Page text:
Rain pummels France, Seine River overflows Paris embankments

PARIS (AP) — Paris boat cruises are canceled and emergency workers are evacuating houseboats around the French capital Wednesday, after the Seine River overflowed its banks and floods hit towns across France.

In some areas, the floods are the worst in a century. And the waters are expected to keep rising.

Drenched tourists are rearranging plans and the government is mobilizing to rescue people trapped in homes and cars in provincial towns.

Paris City Hall closed roads along the shore of the Seine from the Left Bank in the east to the Eiffel Tower neighborhood in the west, as the water level has risen at least 4.3 meters (14 feet, 1 inch) higher than usual.

Jordan Muller, a 25-year-old from Seattle who is living in Paris, jogged along the quay despite slippery cobblestones.

“Well my normal running route is completely gone,” she said. “I usually run up the stairs (toward) the Eiffel Tower. Got to the stairs and they are underwater. So I had to turn around. I have to find a new running route today.”

Signs for the Bateaux-Mouches tourist boats in French, English and Japanese read “Due to flood waters, all cruises are cancelled.”

Unusually heavy rain in recent days across France has caused exceptional delays at the French Open and forced the evacuation of two prisons.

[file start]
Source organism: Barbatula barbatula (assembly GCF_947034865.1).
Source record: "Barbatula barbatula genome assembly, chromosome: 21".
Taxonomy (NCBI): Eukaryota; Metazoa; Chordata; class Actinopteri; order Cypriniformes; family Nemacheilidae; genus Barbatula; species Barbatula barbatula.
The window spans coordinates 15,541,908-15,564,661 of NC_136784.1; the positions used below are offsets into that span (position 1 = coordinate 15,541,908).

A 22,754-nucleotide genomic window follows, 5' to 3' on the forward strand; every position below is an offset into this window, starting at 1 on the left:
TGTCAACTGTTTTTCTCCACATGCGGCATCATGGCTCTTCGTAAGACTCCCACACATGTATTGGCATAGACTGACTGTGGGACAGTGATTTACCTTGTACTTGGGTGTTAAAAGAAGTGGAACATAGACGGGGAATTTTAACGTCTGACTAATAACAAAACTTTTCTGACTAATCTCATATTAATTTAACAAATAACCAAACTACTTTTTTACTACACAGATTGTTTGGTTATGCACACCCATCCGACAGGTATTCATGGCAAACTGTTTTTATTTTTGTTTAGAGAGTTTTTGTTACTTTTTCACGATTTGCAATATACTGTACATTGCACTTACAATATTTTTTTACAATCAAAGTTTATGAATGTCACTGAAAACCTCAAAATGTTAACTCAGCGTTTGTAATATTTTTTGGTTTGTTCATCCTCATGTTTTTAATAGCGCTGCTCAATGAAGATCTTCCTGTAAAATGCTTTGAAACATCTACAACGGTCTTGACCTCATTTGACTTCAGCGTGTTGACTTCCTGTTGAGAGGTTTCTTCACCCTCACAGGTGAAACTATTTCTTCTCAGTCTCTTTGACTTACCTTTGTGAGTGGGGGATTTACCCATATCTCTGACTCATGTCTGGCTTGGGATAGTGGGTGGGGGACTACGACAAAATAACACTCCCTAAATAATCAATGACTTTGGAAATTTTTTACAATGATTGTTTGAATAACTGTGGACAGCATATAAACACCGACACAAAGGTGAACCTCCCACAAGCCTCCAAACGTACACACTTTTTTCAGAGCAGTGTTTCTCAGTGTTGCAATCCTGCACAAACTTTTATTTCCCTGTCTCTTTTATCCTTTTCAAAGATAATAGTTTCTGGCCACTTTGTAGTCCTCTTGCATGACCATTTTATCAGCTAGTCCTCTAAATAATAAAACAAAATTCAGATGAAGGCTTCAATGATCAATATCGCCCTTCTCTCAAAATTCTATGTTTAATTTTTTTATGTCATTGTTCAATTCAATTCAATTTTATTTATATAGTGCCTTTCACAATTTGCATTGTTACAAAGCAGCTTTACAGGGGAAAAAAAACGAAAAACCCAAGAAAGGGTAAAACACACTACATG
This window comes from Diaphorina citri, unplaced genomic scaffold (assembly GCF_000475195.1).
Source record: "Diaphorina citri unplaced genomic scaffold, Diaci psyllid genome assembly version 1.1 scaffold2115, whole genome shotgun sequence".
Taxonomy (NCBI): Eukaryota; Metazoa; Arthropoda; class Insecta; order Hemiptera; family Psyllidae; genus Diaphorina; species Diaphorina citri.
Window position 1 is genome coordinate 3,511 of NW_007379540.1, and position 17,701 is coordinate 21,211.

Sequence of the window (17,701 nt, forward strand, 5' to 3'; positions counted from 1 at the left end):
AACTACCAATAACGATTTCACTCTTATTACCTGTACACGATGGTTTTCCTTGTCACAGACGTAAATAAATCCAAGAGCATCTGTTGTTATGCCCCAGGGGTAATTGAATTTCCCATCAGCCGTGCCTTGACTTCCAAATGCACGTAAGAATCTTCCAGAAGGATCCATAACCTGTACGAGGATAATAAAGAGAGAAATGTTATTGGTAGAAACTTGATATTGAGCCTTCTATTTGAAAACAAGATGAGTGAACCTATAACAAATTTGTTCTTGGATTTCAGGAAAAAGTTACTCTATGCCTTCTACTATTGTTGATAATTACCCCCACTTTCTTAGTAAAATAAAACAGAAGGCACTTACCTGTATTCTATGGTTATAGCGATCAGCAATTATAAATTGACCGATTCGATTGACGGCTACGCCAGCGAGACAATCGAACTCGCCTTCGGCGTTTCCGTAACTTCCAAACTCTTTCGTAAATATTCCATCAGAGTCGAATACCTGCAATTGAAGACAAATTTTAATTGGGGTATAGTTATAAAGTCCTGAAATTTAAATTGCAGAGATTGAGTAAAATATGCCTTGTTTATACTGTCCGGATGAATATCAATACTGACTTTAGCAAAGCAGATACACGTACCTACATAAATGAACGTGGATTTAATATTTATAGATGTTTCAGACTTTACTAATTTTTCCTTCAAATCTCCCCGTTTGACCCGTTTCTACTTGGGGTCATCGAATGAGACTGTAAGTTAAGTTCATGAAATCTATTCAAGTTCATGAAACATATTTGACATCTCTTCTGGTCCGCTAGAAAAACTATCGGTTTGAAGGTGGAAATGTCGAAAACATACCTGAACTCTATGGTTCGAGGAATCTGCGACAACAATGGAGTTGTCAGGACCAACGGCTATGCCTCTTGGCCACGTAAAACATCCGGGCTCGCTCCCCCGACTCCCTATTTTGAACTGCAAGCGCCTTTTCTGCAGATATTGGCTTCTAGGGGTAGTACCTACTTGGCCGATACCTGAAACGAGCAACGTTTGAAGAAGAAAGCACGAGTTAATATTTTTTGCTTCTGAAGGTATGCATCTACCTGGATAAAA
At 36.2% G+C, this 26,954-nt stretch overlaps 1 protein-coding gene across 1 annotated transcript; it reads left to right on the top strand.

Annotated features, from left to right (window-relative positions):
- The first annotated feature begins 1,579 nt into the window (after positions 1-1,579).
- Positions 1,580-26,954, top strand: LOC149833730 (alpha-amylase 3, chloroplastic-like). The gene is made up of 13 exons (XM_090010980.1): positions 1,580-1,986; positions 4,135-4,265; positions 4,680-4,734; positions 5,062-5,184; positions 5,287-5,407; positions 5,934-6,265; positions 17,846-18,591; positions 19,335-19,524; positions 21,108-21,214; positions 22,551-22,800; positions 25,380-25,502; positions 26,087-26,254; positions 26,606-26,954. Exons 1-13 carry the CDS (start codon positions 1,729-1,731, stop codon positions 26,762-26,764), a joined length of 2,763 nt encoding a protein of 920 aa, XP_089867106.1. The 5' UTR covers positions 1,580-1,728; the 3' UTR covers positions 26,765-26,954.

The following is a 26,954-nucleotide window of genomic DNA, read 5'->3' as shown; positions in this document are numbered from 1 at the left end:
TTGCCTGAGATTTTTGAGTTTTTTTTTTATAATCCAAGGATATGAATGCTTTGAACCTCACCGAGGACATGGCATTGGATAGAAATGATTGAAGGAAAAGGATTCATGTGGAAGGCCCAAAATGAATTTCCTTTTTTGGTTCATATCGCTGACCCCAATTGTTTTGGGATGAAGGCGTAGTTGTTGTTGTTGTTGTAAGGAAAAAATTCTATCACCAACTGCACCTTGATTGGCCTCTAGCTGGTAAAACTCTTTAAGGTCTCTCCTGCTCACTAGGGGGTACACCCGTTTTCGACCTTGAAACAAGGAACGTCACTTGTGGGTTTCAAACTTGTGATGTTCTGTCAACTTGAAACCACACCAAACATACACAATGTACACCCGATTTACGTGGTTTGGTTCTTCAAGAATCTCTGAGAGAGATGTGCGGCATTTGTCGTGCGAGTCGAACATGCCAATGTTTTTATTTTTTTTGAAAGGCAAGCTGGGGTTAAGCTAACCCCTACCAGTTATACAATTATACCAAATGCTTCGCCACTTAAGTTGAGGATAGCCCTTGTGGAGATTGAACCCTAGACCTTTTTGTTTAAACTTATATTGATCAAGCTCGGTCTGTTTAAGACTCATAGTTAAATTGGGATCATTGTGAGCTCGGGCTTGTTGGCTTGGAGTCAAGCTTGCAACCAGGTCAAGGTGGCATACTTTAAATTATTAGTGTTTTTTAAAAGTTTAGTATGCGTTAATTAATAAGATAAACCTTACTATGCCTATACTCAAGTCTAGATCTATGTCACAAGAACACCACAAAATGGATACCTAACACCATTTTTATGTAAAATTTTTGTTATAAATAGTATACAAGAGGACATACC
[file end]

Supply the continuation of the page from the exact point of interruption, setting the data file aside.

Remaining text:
No casualties have been reported, but emergency workers have carried out more than 8,000 rescue operations from the Belgian border south to Burgundy over the past two days, Interior Minister Bernard Cazeneuve said Wednesday.

President Francois Hollande expressed his “support” to the victims of the floods during a Cabinet meeting, according to government spokesman Stephane Le Foll. Cazeneuve urged vigilance and said the government is working to protect flood victims and pledged to pay for rescue and cleanup efforts.

After days of unusually heavy rainfall, the precipitation eased Wednesday but new rain is expected in the evening and through Thursday. Paris authorities are warning residents and visitors to be vigilant around river banks, and said high river levels are expected to peak Friday.

Paris houseboat resident Jean-Edwin Rhea, 47, had to cut power to his boat to avoid electrical problems.

“Apart from that, we find it very entertaining. Children loved it,” he said. “We were here last night and had some drinks on the terrace. It was beautiful, with lots of lights, the rain.”

Dogs, too, are enjoying the unusual weather, splashing happily on what used to be roads and are now shallow pools.


Sylvie Corbet contributed to this report.

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